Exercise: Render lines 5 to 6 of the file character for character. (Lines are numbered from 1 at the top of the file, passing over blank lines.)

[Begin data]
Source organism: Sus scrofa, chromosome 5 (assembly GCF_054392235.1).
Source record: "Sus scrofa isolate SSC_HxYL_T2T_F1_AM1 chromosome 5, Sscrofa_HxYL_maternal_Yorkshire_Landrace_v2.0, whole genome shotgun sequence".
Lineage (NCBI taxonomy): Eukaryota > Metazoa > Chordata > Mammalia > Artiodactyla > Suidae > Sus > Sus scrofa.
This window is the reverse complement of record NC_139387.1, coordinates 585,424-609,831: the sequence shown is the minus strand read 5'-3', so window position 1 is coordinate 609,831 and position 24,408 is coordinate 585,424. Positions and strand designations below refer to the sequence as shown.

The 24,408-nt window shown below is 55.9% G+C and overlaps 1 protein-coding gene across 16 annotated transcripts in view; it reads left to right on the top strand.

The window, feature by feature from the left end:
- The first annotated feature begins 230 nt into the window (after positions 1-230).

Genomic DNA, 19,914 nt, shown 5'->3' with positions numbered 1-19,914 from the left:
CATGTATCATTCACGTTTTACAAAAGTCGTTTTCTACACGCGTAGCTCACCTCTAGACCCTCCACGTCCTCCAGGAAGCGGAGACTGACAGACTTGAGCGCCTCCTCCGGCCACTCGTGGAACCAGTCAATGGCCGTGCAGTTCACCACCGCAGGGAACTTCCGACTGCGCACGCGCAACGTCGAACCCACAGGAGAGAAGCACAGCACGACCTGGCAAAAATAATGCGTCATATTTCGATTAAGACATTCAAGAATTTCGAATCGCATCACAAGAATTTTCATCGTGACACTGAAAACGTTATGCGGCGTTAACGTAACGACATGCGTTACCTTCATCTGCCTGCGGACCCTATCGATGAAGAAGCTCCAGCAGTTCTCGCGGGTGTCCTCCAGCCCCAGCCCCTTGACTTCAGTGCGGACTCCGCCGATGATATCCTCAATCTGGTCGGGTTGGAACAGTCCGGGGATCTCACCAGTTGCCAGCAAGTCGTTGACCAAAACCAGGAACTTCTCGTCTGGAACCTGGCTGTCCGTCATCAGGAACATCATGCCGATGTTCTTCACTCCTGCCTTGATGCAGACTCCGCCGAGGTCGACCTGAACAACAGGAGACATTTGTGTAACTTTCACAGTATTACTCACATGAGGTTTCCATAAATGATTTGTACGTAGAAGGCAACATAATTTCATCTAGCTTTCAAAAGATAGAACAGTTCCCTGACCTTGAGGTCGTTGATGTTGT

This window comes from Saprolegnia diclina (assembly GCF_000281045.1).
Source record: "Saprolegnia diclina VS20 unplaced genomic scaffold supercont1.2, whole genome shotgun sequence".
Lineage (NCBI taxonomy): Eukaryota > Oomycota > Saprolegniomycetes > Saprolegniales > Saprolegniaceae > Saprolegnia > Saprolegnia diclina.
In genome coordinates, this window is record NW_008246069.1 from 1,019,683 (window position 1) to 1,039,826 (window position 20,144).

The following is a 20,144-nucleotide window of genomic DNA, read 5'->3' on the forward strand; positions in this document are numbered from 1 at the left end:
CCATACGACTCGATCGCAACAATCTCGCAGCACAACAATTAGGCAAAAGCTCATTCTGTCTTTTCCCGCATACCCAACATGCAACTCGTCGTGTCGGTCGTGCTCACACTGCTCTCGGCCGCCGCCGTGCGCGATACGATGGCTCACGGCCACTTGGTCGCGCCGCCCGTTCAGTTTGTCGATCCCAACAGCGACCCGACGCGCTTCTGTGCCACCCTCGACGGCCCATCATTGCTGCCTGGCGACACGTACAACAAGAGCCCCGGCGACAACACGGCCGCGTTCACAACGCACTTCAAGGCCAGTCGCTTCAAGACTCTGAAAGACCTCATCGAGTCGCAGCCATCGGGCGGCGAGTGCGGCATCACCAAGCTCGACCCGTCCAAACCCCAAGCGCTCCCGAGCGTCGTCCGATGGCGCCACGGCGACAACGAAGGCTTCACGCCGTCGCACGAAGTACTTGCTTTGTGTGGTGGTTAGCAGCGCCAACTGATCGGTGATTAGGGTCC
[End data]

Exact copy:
The 24,408-nt window shown below is 55.9% G+C and overlaps 1 protein-coding gene across 16 annotated transcripts in view; it reads left to right on the top strand.

The window, feature by feature from the left end: